County of Marin - News Releases - Drought Declaration

For Immediate Release
May 18, 2021

Board Declares Drought Emergency in Marin

Water districts provide update on conditions and conservation

San Rafael, CA – After hearing details about Marin County’s dry conditions and water supplies, the Marin County Board of Supervisors voted unanimously May 18 to declare a local emergency and acknowledge the imminent threat of disaster.

Cattle walk in a pasture with ranch buildings in the background.With far less vegetation for grazing because of the drought, animals on Marin ranches and farms are eating imported feed shipped from other states.

The declaration acknowledges the extent and impacts of the drought in Marin, already severely affecting dairies and ranchers in West Marin, and makes Marin eligible for California Disaster Assistance and other forms of state funding and resources. It also provides temporarily new authorities to aid response and recovery efforts available to the County, water suppliers, farmers, impacted businesses and residents.

Marin Water, the municipal water district serving the majority of water customers in Marin County, joined with the Novato-based North Marin Water District (NMWD) to update the Board on drought conditions. Both districts have declared water shortage emergencies and enacted mandatory conservation measures. Cumulative rainfall figures are lower than they were during the historic drought of 1976-77, and water storage levels at some local reservoirs are at their lowest levels since 1984.

“You only have to drive by Nicasio Dam or Stafford Lake to see the dire conditions we are facing for water supply this year,” said Board President Dennis Rodoni, who, among others, represents the farmers and ranchers of West Marin. “Drought conditions are the worst we have seen in over 140 years in Marin. Please take this drought and recommendations from the water agencies seriously.”

Rodoni asked residents to support local agricultural producers who have affected by the drought as well as the pandemic. Ranchers have been importing water by truck to keep their animals alive and reducing their herds. With far less vegetation for grazing because of the drought, animals are eating imported feed shipped from other states at high costs to the ranchers.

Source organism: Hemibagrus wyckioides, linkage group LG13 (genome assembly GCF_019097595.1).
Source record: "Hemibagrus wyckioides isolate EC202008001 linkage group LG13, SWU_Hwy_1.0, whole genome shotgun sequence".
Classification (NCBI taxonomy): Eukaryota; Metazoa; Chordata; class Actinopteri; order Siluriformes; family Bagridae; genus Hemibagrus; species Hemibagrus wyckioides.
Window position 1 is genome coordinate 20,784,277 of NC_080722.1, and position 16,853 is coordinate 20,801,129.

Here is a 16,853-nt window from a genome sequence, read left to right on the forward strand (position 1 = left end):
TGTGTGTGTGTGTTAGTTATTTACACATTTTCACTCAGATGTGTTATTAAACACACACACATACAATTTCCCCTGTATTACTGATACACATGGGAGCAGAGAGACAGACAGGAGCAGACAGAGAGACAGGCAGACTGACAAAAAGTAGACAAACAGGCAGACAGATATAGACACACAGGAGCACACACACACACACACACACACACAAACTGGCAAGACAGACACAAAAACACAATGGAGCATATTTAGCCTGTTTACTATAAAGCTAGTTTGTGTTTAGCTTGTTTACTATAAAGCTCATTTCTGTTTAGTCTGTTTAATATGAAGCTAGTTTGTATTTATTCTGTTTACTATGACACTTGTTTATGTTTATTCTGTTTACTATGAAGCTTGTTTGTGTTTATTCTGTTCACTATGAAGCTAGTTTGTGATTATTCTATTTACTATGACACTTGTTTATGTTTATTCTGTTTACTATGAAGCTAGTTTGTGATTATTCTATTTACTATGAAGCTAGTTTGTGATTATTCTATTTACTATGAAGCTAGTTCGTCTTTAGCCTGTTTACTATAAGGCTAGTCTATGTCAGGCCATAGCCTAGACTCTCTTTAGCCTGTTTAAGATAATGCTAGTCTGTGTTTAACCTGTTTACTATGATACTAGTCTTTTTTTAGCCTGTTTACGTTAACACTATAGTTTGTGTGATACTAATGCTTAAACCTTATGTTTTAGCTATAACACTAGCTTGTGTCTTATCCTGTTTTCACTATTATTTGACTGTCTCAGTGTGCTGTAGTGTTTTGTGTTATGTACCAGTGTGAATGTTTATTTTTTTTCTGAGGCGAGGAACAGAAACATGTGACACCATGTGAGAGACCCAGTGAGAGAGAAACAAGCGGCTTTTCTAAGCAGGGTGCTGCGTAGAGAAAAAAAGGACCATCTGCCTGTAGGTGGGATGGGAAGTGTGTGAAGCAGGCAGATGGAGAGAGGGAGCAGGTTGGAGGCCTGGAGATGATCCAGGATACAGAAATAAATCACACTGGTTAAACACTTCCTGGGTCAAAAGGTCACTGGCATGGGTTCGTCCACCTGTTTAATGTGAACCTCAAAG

“Drought knows no boundaries,” said Acting Agriculture Commissioner Stefan Parnay. “This is a communitywide, regional crisis.”

“Please support our local growers whenever possible,” Rodoni said. “We are trying to find sources of water to help out, but the truth is we can only wring out so much water from this dry land. We will continue to support agriculture in any way we can. While we will have plenty of water for the health and safety of our families, it so important at this time we do not waste any water.”

On May 10, Governor Gavin Newsom expanded California’s drought emergency to 41 out of 58 counties. Marin was not on the list, although Sonoma County – an important source of water for Marin customers – has been under a state of emergency since April 21 because of dry conditions within the Russian River watershed.

Marin Water serves more than 191,000 customers in central and southern Marin. NWMD serves a customer base of about 64,000 in and around Novato, Point Reyes Station, Olema, Bear Valley, Inverness Park, and Paradise Ranch Estates. For localized details, see the water rules webpages for Marin Water and NMWD.

Newsom recently proposed a $5.1 billion package of immediate drought response and long-term water resilience investments to address immediate emergency needs, build regional capacity to endure drought and safeguard water supplies for communities, the economy, and the environment.


Daniel Eilerman
Assistant County Administrator
County Administrator's Office

3501 Civic Center Drive
Suite 325
San Rafael, CA 94903
(415) 473-7364
Email: Daniel Eilerman
County Administrator website